I used to think, for some reason, that stir-fry was an elaborate meal that took a lot of time and planning. It could be, if you're using meat, but even then it's not really all that involved. One of my roommates once taught me how to make stir-fry vegetables, so that's what I'll be concentrating on here.
First step: rice. Rice typically takes 20-30 minutes to cook (or longer, if you're making a lot), So keep that in mind when you're timing your meal. If you're quick at chopping vegetables, or have them chopped already, or if you're using frozen, start the rice first and wait ten minutes or so before you start cooking the vegetables. If you're slower at chopping (like I am), you might want to chop your vegetables before you start the rice. You'll figure out the timing after you've made it a few times. I like to make at least one extra serving of rice so that I can have rice-in-milk for dessert or for breakfast the next day (that's a subject for another post, though). My point is that rice takes awhile to cook, so if you're making it anyway, you might as well make enough to use for other things while you're at it. But if you do make extra, make sure you know what you're going to use it for or it might just end up rotting in your fridge.
But back to stir-fry.
There isn't a set amount of vegetables or even a specified type of vegetables to use. Just make a guess at how much you'd be able to eat. If there turns out to be extra, you can have it for lunch the next day or freeze the extra serving(s). Veggies I commonly stir-fry include carrots, broccoli, cabbage, spinach, squash/zucchini, eggplant, and sometimes cauliflower. If you like peppers, onions, and so forth, you can include those. You can have any combination you want.
The frying pan I use does not require oil, but most pans do. You can also use a wok or a skillet - whatever you have handy. Start with 1 or 2 tablespoons of oil (I recommend olive oil or something similar that actually has flavor), heat it for a couple of minutes, and then add some garlic. Unless you don't like garlic. Then don't add it. But I love garlic, so like to add lots. I usually just get a regular spoon (like for cereal) and dollop some in. Start with 1 or 2 tsp if you're not sure. Once the garlic starts to cook, dump in your vegetables. If you have a lot, make sure you leave enough room in the pan to be able to stir. If you have veggies left over, store them in water in a covered container and use them within the next couple of days - you can make another batch of stir-fry or another recipe. And, like I said, stir-fry does freeze well.
Anyway. Stir the vegetables to coat them in oil, and cook until they're, well, cooked. It all depends on how you like them. Some people like it crispy, others like it more well-done. Just make sure that they're warmed through and not still crunchy. I've never actually timed it, but I would guess that it's probably 5 to 10 minutes of cooking.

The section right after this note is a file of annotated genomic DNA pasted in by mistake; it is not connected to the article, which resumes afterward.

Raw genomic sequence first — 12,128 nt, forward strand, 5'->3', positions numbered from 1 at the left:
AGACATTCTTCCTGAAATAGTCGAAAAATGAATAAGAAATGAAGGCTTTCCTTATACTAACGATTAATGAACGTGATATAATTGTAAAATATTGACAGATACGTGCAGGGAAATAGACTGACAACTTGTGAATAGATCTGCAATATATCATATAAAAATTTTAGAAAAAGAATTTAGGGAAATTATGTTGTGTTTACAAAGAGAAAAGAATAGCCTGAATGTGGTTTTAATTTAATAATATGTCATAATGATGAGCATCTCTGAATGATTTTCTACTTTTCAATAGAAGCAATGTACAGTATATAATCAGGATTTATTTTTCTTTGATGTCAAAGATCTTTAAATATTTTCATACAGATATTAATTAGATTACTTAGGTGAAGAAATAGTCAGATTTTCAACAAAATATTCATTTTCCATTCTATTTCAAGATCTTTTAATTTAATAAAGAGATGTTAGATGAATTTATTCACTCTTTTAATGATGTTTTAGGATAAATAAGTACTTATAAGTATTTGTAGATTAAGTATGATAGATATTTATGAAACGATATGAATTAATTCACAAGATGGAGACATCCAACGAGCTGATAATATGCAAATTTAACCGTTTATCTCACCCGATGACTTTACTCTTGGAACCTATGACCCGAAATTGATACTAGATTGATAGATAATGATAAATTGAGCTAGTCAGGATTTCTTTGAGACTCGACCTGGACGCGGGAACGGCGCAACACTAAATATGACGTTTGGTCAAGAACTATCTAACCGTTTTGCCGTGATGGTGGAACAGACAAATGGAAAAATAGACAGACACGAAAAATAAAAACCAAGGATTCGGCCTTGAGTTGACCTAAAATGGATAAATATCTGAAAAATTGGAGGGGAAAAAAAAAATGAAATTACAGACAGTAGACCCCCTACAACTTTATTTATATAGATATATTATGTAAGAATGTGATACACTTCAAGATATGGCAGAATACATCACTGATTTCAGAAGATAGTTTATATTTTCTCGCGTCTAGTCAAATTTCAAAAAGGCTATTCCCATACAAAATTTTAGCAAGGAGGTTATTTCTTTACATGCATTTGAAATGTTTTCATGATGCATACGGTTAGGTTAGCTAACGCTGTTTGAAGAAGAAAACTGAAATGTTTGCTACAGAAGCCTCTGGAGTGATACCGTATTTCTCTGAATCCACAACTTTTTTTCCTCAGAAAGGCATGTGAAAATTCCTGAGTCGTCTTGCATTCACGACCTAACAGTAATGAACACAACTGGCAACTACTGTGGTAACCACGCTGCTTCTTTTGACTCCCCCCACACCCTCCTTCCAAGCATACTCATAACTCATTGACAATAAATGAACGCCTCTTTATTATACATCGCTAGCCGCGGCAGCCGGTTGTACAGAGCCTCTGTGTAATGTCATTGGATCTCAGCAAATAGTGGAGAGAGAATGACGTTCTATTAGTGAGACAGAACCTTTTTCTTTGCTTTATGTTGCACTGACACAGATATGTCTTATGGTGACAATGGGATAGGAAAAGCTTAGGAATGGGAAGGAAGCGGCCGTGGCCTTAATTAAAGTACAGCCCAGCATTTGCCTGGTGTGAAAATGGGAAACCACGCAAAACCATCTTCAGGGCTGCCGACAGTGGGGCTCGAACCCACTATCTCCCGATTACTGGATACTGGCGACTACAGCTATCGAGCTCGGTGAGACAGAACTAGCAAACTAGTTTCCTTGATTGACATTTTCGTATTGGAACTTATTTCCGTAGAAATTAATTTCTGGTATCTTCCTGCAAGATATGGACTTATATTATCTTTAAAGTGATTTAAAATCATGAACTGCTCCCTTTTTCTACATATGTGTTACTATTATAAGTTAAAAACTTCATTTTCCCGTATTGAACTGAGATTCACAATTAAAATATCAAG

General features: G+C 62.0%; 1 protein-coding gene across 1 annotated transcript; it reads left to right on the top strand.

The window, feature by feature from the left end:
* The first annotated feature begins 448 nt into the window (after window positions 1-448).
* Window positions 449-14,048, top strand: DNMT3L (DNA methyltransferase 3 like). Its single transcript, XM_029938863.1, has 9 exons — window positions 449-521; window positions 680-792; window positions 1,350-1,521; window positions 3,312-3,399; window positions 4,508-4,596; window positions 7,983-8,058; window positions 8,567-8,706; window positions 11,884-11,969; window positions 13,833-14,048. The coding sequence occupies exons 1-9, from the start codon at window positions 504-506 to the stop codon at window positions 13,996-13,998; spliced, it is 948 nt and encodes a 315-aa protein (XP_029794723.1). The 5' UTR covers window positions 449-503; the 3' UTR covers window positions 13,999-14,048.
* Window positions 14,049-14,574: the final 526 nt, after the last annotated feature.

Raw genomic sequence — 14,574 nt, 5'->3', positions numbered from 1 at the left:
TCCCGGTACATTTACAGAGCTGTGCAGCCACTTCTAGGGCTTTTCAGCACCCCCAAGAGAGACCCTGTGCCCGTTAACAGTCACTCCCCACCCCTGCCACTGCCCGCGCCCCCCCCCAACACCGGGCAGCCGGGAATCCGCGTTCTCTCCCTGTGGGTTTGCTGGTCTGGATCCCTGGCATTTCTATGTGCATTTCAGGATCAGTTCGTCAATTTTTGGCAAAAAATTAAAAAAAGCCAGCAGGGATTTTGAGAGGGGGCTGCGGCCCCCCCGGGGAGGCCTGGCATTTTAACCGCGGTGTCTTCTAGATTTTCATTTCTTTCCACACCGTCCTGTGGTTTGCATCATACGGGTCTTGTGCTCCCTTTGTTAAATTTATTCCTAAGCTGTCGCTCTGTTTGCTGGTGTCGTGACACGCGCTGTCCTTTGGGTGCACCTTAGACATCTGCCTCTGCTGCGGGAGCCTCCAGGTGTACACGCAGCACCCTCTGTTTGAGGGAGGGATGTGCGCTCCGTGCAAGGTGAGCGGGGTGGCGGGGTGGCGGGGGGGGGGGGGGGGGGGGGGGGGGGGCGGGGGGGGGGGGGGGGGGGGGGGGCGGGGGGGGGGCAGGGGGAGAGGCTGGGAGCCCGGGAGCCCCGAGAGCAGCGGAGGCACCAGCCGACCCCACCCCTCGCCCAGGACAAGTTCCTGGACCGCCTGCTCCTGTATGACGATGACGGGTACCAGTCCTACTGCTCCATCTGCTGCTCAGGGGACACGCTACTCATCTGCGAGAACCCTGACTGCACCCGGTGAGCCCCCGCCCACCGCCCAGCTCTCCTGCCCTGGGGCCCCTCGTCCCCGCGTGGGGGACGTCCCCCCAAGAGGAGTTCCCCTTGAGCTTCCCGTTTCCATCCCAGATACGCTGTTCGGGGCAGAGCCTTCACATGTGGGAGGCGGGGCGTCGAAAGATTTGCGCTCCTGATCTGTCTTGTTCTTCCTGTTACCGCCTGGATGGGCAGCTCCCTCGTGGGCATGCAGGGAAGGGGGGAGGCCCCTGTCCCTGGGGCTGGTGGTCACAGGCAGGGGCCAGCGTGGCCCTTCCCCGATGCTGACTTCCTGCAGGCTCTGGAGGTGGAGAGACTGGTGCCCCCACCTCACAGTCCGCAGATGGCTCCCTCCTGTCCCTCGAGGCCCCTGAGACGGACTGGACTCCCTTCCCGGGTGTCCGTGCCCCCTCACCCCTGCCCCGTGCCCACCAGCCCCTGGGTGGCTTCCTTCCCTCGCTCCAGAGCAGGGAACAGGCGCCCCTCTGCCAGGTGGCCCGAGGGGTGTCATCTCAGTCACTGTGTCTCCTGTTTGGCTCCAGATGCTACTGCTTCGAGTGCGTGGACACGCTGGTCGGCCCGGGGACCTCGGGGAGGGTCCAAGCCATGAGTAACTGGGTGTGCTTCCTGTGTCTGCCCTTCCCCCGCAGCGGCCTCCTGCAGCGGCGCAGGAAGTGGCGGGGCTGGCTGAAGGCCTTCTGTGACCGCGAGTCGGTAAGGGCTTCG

Once the vegetables are at the desired state, add some sauce. I typically just sprinkle some across the top of the vegetables and then stir it in. Keep cooking long enough for the sauce to get warm, too. Remember that it's easier to add sauce than to take it away, so start with less and add a little until you have the amount that you want. The sauce you use is up to you. Some people just use soy sauce. I have used Worcestershire sauce. It's not my favorite nor the first thing I would recommend, but it wasn't horrible. Orange sauce is good. Some people use oyster sauce or peanut sauce. I recently discovered something called Gochujang - it's a Korean sweet & spicy sauce. One of the primary ingredients is red pepper powder, so it does have a kick, but it's mild enough that even this non-spicy girl can handle it. In moderation. The slogan on the brand that I got says "Goes with Everything" sauce. I have found with to be (within reason) true! I once put some on a spinach spanakopita, and it was really good! But I'm getting off topic again.
Actually, that's basically the end. Yep. Not much else to say about it. It is a super easy meal that has lots of potential for variation. And it's a great value - it gives you a lot of food for how much money you spend. One of my favorite things to say about stir fry is that you start with a big plate of food, eat twenty bites, and then you still have a big plate of food. It can go a long way.